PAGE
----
The first issue is the design of the extruder itself. Although our initial idea involved a modification of the old Budaschnozzle to accommodate two separate channels, it became clear early on that this would simply be too hard to machine. We needed an extruder with a clean sheet design. It had to be more reliable (two extruders means twice the chance of failure), it had to be reasonably lightweight and compact, and it needed to be able to sit hot for extended periods of time without jamming. It also had to be minutely adjustable so as to be able to get the two nozzles absolutely level, so that one nozzle would not be dragged through the material laid down by the other.

We got really excited when we saw QU-BD's then new X-truder, a design featuring a small stepper motor geared down by 3:1, and geared into two separate feed wheels, but we were disappointed when we ordered one and found that it didn't actually work. It jammed left, right, and center. Its plates suffered from alignment problems, which ate up power from its already under powered motor. Its barrel, under siege from the notorious PLA swell problem, jammed consistently. And its poorly designed feed wheels wasted way too much of the motor's torque biting into the plastic. Still, the concept was sound, and we used it as a taking off point.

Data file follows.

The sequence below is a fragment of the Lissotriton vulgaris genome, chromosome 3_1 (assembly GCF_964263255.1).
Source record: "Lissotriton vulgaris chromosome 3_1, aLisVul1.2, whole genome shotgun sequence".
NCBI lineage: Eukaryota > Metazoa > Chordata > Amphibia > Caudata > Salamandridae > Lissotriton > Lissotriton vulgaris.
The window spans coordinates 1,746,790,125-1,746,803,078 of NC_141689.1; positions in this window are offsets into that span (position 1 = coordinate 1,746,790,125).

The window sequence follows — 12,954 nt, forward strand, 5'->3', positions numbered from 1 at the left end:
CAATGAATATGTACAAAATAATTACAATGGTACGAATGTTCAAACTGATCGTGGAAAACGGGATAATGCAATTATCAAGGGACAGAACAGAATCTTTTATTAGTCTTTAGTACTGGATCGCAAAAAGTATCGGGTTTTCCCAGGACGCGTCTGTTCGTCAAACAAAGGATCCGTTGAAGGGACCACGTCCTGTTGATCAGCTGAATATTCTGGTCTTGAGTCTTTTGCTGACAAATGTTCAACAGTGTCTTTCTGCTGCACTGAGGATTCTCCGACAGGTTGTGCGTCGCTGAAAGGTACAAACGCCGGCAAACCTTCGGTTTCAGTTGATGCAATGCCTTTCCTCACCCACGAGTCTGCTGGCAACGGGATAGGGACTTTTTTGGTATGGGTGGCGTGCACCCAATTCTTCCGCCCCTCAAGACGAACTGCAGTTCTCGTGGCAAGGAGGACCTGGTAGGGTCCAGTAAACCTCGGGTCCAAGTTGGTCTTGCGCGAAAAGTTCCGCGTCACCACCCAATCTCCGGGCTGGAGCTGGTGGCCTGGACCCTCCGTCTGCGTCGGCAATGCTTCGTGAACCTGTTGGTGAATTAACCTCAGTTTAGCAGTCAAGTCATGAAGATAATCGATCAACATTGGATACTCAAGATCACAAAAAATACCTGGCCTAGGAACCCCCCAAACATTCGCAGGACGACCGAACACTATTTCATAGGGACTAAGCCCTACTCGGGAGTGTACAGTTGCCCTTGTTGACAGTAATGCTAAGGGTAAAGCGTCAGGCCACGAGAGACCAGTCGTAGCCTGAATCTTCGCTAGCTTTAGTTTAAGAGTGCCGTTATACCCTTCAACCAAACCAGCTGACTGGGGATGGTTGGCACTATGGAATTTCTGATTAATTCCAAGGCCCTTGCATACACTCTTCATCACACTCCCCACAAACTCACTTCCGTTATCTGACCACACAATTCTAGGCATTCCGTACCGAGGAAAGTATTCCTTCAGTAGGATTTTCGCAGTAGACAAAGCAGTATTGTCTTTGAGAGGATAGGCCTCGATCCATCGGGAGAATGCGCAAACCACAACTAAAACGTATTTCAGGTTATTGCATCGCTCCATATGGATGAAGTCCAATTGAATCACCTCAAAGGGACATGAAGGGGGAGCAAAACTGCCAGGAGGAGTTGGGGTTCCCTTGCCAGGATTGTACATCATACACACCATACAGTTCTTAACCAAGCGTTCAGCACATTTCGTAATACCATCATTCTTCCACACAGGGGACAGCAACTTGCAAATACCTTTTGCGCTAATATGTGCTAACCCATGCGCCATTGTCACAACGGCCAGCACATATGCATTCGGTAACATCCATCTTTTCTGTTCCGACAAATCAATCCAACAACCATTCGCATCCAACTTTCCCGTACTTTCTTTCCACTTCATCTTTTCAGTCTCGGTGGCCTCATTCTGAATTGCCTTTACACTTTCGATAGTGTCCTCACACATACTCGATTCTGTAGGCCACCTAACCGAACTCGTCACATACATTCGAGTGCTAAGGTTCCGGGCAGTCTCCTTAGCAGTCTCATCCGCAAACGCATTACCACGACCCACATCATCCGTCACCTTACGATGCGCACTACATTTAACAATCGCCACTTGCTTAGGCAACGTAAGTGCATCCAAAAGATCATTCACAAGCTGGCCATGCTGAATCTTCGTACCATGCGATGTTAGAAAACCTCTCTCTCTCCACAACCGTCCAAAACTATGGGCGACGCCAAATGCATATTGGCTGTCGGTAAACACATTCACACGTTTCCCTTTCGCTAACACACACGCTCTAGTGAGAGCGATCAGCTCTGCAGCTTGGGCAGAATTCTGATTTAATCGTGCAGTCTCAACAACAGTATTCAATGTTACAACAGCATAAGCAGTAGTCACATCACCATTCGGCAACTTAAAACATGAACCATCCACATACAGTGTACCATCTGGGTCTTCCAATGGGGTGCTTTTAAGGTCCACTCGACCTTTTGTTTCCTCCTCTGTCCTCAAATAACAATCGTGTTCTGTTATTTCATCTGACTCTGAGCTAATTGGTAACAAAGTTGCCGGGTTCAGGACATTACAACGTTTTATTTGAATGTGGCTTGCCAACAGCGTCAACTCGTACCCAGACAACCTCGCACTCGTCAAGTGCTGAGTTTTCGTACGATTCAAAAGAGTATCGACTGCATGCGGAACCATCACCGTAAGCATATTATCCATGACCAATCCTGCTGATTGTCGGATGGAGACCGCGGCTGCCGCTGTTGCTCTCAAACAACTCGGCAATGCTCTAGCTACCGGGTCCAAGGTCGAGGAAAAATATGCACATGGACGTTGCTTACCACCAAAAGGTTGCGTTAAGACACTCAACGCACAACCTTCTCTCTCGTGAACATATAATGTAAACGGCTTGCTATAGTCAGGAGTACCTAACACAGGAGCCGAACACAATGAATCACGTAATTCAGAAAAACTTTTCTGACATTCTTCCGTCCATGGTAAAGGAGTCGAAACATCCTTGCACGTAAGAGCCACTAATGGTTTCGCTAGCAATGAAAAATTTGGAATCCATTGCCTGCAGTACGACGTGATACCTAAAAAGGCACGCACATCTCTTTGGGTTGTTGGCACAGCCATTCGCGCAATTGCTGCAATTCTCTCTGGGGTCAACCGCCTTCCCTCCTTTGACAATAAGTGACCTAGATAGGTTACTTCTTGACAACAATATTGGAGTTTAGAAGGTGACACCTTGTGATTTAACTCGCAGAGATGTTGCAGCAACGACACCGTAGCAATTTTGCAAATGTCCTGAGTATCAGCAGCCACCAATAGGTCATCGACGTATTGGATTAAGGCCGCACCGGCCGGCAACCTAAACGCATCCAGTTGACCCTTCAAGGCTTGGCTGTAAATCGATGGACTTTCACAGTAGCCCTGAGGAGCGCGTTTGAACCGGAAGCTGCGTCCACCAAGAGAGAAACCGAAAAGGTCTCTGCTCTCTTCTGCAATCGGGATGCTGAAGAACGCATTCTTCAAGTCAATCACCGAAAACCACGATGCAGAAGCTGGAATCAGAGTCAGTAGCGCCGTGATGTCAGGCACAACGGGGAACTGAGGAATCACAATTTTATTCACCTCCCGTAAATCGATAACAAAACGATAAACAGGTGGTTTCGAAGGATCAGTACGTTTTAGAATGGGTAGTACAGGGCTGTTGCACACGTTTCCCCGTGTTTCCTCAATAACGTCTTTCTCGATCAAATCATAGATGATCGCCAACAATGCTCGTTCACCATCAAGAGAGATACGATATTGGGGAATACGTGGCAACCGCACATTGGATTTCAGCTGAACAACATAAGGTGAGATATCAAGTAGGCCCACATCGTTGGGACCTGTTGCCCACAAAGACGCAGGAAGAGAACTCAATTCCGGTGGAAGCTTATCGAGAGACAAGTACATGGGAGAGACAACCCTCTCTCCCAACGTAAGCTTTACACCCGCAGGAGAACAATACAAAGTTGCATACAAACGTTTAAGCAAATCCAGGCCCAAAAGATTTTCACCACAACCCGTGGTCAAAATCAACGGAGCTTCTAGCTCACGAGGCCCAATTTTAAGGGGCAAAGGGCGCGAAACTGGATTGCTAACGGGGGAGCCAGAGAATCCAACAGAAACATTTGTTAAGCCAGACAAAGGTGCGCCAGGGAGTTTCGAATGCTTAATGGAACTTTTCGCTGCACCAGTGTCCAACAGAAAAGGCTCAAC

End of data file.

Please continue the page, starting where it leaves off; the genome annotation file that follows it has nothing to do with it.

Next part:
We spent October to January going through numerous iterations of our extruder, ending up with something that bears only superficial resemblance to the X-truder. We increased the size of the motor to a NEMA 17, adding 100 grams but tripling the power; we redesigned the feed wheels to have smaller but sharper teeth, such that they wasted less energy biting into the filament; we added spacers to fix the alignment issues; we lined the barrel with PTFE and tweaked its heat sinking to solve the jamming problem; we changed the mounting to accommodate our vertical X carriage; and we added a captive nut mechanism to permit precision adjustment of nozzle height. We've gotta say, the result is fantastic. It's the best thing on the market, bar none. Our new printhead never jams. The twin feed wheels hold the filament so tightly that it never slips or strips. True, nozzles still occasionally clog, but they're inexpensive and easily replaceable. We're releasing our design on under the Creative Commons Attribution ShareAlike 4.0 International License; you can view all of the source files at